Pericallosal lipoma

Case contributed by Dr Kenny Sim


Four weeks of headache.

Patient Data

Age: 26
Gender: Female

CT brain (non-contrast)


There is a thin fat density structure that lies superior to the corpus callosum, and extends from the anterior aspect of the body of the corpus callosum posteriorly, wrapping around the splenium of the corpus callosum, and then passing anteriorly into the cistern of the velum interpositum. No obvious corpus callosum dysgenesis identified on CT. There are also two small fat density components within the bodies of the lateral ventricles bilaterally, larger on the left.

No acute intracranial hemorrhage. No hydrocephalus. Cortical volume is age-appropriate. The basal cisterns are unremarkable.

The imaged paranasal sinuses and mastoid air cells are clear. No suspicious osseous lesion.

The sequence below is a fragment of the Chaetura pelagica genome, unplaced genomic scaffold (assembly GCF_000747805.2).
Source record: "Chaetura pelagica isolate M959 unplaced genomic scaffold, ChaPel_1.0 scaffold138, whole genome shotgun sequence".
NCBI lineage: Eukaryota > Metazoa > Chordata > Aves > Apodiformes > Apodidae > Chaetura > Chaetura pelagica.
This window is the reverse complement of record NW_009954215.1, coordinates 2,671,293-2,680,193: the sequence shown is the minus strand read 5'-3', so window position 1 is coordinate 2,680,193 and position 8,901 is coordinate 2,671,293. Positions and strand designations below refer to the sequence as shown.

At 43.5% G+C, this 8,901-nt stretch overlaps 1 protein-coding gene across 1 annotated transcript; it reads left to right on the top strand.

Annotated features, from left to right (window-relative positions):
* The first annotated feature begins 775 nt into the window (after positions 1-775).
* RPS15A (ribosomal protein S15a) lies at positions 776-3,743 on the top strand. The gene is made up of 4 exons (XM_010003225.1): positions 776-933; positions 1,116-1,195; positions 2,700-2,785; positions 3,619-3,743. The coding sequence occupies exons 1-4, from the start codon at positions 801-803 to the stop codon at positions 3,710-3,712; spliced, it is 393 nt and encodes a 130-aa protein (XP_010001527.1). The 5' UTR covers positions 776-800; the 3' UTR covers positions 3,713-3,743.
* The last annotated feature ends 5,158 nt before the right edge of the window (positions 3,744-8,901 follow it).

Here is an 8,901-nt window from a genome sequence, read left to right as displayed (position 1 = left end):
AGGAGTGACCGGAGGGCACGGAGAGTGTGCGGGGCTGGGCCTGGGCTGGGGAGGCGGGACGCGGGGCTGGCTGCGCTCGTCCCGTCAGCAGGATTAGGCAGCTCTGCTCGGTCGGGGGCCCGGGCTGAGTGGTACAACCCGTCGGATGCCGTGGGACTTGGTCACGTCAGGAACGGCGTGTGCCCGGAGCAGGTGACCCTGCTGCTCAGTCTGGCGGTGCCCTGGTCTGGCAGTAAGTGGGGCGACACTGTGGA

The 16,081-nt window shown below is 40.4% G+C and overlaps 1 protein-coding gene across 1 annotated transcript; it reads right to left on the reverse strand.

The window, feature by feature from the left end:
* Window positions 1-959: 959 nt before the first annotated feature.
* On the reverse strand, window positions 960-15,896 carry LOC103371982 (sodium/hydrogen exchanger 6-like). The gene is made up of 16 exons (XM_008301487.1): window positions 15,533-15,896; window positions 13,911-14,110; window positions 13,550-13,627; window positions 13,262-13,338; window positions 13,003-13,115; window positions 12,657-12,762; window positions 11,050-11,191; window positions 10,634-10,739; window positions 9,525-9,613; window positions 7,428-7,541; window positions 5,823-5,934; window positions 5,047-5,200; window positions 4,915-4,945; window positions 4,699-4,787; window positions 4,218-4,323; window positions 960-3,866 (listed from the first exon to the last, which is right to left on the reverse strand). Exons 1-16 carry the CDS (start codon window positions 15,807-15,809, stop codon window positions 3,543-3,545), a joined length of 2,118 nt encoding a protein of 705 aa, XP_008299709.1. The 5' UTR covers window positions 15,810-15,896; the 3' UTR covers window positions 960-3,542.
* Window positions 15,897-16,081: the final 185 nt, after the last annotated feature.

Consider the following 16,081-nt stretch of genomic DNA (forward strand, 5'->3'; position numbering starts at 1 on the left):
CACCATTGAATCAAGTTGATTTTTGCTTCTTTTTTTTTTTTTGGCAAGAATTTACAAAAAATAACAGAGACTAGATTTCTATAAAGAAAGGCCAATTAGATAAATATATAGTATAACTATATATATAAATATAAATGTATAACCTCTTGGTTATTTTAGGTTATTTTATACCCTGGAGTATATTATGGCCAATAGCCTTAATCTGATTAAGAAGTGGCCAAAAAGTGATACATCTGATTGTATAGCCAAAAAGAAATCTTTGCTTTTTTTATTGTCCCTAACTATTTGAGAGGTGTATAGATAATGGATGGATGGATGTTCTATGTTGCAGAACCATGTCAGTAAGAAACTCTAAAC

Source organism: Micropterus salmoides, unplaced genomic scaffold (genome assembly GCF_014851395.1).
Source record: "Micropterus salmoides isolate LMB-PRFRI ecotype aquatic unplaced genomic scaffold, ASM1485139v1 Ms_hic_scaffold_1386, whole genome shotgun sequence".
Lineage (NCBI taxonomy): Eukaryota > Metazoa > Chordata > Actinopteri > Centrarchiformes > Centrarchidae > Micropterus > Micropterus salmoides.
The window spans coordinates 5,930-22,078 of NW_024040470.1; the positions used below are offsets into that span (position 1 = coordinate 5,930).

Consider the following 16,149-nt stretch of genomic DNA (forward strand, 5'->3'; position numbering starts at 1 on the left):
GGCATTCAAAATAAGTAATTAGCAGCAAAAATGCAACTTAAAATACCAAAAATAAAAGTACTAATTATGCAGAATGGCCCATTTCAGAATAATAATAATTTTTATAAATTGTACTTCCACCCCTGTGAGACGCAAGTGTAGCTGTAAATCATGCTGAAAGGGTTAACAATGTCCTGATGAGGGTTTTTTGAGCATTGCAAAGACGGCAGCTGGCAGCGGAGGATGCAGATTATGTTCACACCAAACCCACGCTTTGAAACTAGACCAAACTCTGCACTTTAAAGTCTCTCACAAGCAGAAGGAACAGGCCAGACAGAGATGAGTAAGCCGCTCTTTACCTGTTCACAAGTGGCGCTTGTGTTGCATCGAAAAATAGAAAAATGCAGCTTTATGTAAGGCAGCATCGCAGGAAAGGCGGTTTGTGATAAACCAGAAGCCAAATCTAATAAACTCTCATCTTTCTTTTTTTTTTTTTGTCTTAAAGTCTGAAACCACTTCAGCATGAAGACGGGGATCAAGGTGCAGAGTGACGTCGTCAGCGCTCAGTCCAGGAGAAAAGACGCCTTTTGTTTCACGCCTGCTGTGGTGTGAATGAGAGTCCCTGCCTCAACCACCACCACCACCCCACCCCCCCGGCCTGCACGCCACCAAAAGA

No acute intracranial hemorrhage.

Incidental pericallosal lipoma ( curvilinear subtype ) with extension into the lateral ventricles.

Case Discussion

Intracranial lipomas are congenital lesions, most commonly found in a pericallosal distribution. Pericallosal lipomas are divided into tubulonodular and curvilinear subtypes, and can be associated with corpus callosum dysgenesis. Extension into the choroid plexus and lateral ventricles can occur. Other sites for intracranial lipomas include the quadrigeminal plate cistern, suprasellar cistern and cerebellopontine angle.

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Case information

rID: 35768
Published: 22nd Apr 2015
Last edited: 14th Aug 2019
Inclusion in quiz mode: Included

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